Any feedback would be great!
How are duckins in the winter?
Do you mean adult ducks or ducklings? Adult ducks with good feathers are fine in cold weather. I've read they are fine down to -40 but I don't know if that is true. Mine were fine is below zero temps. They have no trouble with snow or even almost freezing pond water. The thing to remember is that you should provide a spot where they can get out of the wind and you'll need to come up with a way to provide water in freezing temperatures. A covered run is nice so they don't have to be in the snow all the time.
Ducklings require supplemental heat until they get adult feathers. That's normally at 6-8 weeks depending. I personally wou;dn't want to rraise ducklings in winter but it might be different for those in warmer climates.
I'll toss in my two cents here - - -
When it comes to "ducks in winter" there are some variables that we don't always include in our answers.
Number of ducks
Their infrastructure - do they have constant access to a 40F barn? Are they in an unheated shed? How deep is the bedding?
A few of my Runners did not read the book that said they were fine even at 20F, and they started shivering, stopped laying, and were on the verge of miserable. Took a couple to the vet, who proclaimed them not so good at winter.
Moved the flock into the walkout basement that stays above 40F, and within 4 days, everyone was laying again, they were relaxed and content.
I asked someone who said their ducks were fine at 15F or so, and discovered that their shelter never got below 40F, and they could go into it any time - which they did.
The ducks are in a part of the walkout basement, it stays above 40F in there. I have a watering station so that the bedding stays pretty dry. I am working on some kind of feeding station, as well, since they now enjoy moistened feed from Country Life Organic. The bedding is pine shavings for the most part, with sawdust pellets in areas that get moist, like the entrance to the watering stations.
Good point Amiga about differences in breeds. For comparison, I have three Welsh Harlequin. I have a raised coop, it is insulated but not heated. The flooring is widely spaced boards with hardware cloth to cover gaps. (Did this to improve air flow.) The bedding is pine shavings. I know it gets below freezing in there because the water froze. My run is mostly covered and I cover part of the sides with clear tarps. The part under the roof and behind the tarps is noticeably warmer than outside that space. That being said the ducks only spent more time in that area when the rest was completely covered in deep snow. They never went back into their coop during the day. I never noticed any signs they were cold.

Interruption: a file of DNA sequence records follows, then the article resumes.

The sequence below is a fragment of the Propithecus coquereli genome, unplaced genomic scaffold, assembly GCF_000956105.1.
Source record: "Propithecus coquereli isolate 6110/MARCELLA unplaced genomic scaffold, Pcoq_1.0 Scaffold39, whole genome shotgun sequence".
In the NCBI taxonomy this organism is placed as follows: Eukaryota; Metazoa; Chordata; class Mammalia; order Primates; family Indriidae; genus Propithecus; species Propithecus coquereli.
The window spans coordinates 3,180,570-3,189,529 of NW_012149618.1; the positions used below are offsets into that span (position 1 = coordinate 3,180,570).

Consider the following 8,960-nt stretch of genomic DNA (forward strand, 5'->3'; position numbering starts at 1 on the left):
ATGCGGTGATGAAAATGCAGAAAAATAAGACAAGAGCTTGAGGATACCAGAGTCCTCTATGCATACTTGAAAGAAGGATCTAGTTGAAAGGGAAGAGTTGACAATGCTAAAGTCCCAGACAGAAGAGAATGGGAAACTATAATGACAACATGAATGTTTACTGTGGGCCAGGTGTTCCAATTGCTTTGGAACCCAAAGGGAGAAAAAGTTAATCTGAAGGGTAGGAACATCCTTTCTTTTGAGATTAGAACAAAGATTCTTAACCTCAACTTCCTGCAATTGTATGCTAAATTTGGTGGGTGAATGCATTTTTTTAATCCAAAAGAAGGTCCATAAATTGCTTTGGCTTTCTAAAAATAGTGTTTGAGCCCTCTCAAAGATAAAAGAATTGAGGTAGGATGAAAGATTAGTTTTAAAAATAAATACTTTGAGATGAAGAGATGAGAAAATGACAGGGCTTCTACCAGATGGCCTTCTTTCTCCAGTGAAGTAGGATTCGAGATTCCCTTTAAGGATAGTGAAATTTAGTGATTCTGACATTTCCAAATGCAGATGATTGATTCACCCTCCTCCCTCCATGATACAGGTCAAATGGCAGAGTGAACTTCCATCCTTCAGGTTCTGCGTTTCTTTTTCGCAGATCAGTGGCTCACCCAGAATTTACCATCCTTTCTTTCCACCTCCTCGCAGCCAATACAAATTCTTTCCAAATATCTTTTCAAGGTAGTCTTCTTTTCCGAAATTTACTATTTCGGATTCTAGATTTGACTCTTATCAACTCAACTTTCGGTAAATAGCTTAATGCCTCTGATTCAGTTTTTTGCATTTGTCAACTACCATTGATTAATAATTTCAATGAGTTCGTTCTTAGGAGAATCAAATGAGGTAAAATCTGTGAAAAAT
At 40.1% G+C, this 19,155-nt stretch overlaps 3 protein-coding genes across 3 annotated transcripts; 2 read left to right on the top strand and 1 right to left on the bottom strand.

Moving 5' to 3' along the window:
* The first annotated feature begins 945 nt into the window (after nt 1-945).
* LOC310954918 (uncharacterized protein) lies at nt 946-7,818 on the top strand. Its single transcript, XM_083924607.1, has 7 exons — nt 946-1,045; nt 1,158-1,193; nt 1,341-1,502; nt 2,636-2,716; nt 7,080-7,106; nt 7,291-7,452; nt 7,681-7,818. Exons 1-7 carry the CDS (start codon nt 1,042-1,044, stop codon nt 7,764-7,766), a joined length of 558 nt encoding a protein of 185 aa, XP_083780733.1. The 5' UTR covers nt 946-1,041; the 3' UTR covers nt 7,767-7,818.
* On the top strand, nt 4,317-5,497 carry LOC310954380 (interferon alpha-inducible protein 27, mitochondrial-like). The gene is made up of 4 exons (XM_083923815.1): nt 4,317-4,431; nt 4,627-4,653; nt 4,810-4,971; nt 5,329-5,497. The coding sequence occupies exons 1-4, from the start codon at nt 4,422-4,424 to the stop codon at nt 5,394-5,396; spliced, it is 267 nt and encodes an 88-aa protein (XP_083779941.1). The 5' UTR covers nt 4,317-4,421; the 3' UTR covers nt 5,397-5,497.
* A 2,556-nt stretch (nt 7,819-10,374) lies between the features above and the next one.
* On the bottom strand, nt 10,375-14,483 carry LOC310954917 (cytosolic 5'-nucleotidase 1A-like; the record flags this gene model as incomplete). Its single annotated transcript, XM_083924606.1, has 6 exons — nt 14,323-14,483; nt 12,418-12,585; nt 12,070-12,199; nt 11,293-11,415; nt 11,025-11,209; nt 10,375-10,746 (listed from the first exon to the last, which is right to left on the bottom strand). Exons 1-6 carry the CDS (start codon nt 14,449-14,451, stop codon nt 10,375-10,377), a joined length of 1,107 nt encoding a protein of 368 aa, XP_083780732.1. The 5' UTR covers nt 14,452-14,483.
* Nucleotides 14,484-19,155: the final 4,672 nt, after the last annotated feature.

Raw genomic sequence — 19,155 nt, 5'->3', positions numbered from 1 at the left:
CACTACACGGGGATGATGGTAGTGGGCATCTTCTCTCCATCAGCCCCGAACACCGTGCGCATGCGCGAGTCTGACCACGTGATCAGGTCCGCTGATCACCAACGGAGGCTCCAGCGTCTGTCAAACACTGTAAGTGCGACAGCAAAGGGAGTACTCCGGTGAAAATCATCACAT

It might be harder for a single duck in winter. She won't really have anyone to huddle up with since the chickens would be roosting.
Last winter was my first with ducks. We only had 3 days of windchill up to -50 this year. A couple of winters ago we had weeks of it and crotch deep snow.
My hens only stayed in their shelters those 3 days of super cold temps. They slept outside in the snow, during the snow, foraged in the snow. And if couldn't make it outside early enough they'd break the ice on the bathing/drinking bowl before i got out there at 5:30 am.
They laid every day that winter except those three coldest days and the days directly after our bobcat/lynx attack.
I had four hens at the time and one insulated dogloo big enough for all of them and one XXL wooden shed type doghouse big enough for all of them to have their own nests. On the coldest days I lined the inside with foam insulators from a produce shipment and covered the outside with unfolded cardboard boxes because that was the house that was being used for laying. I actually made it too hot for them and the switched over to the dogloo.
The biggest thing for winter is to make sure they have enough calories to support their activities: laying/staying warm/etc. I was feeding almost 3x as much in the winter because they started laying in December and laid through the winter. I've read most hens stop laying over the winter and start again as soon as the daylight hours start increasing.
I also made sure i had dry, bedding covered areas so they could get off the snow/cold.
I also used straw bales to make a windbreak around their pen. The straw bales were almost taller than the ducks when their necks were fully stretched out. Blocking the wind seemed to help the most.
The best thing to do is make your best plan and also learn how your ducks look when they're not comfortable. If you see hunched shoulders or puffed feathers they might be cold. If you see them laying down or covering feet it might mean that the windchill is uncomfortable on their exposed skin.
Have a backup plan ready in case you get crazy cold temps or a 100 year blizzard. I was prepared to bring my ducks inside the basement/garage or keep them in the bathroom that they brooded in.
For you you'll probably want to invest in warm, WATERPROOF gloves for winter, a frost free hose, faucet insulator covers or frost free faucets, heated water buckets or solar powered heated bowls. The warm waterproof gloves were the biggest challenge for me. I tried many pairs before i found the right one for me.